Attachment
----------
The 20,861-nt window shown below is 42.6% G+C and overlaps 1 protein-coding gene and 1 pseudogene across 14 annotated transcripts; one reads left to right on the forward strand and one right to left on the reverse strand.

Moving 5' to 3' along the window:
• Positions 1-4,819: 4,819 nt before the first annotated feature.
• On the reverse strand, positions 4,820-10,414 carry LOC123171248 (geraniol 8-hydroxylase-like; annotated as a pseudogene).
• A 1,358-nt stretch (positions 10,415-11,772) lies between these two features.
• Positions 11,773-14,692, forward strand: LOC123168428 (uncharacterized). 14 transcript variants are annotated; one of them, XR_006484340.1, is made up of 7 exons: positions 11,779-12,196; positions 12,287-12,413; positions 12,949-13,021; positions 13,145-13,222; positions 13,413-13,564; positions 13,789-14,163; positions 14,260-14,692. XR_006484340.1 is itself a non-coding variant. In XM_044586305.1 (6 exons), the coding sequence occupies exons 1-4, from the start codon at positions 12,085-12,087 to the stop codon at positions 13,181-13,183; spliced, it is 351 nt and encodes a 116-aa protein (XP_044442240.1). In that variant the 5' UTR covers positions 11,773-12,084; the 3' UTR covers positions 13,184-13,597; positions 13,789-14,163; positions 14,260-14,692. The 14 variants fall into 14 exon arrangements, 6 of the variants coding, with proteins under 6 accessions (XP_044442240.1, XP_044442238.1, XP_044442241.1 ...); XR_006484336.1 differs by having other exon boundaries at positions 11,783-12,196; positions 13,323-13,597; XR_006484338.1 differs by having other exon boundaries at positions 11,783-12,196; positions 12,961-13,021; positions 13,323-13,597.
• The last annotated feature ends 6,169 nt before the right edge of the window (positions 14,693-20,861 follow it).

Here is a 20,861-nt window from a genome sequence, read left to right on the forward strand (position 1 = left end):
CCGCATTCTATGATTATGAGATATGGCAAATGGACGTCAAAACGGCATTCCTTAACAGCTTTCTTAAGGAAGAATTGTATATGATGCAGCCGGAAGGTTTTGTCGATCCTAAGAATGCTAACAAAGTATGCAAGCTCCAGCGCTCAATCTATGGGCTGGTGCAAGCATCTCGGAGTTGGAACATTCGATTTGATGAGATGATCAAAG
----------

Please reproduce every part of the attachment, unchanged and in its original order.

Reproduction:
The 20,861-nt window shown below is 42.6% G+C and overlaps 1 protein-coding gene and 1 pseudogene across 14 annotated transcripts; one reads left to right on the forward strand and one right to left on the reverse strand.

Moving 5' to 3' along the window:
• Positions 1-4,819: 4,819 nt before the first annotated feature.
• On the reverse strand, positions 4,820-10,414 carry LOC123171248 (geraniol 8-hydroxylase-like; annotated as a pseudogene).
• A 1,358-nt stretch (positions 10,415-11,772) lies between these two features.
• Positions 11,773-14,692, forward strand: LOC123168428 (uncharacterized). 14 transcript variants are annotated; one of them, XR_006484340.1, is made up of 7 exons: positions 11,779-12,196; positions 12,287-12,413; positions 12,949-13,021; positions 13,145-13,222; positions 13,413-13,564; positions 13,789-14,163; positions 14,260-14,692. XR_006484340.1 is itself a non-coding variant. In XM_044586305.1 (6 exons), the coding sequence occupies exons 1-4, from the start codon at positions 12,085-12,087 to the stop codon at positions 13,181-13,183; spliced, it is 351 nt and encodes a 116-aa protein (XP_044442240.1). In that variant the 5' UTR covers positions 11,773-12,084; the 3' UTR covers positions 13,184-13,597; positions 13,789-14,163; positions 14,260-14,692. The 14 variants fall into 14 exon arrangements, 6 of the variants coding, with proteins under 6 accessions (XP_044442240.1, XP_044442238.1, XP_044442241.1 ...); XR_006484336.1 differs by having other exon boundaries at positions 11,783-12,196; positions 13,323-13,597; XR_006484338.1 differs by having other exon boundaries at positions 11,783-12,196; positions 12,961-13,021; positions 13,323-13,597.
• The last annotated feature ends 6,169 nt before the right edge of the window (positions 14,693-20,861 follow it).

Here is a 20,861-nt window from a genome sequence, read left to right on the forward strand (position 1 = left end):
CCGCATTCTATGATTATGAGATATGGCAAATGGACGTCAAAACGGCATTCCTTAACAGCTTTCTTAAGGAAGAATTGTATATGATGCAGCCGGAAGGTTTTGTCGATCCTAAGAATGCTAACAAAGTATGCAAGCTCCAGCGCTCAATCTATGGGCTGGTGCAAGCATCTCGGAGTTGGAACATTCGATTTGATGAGATGATCAAAG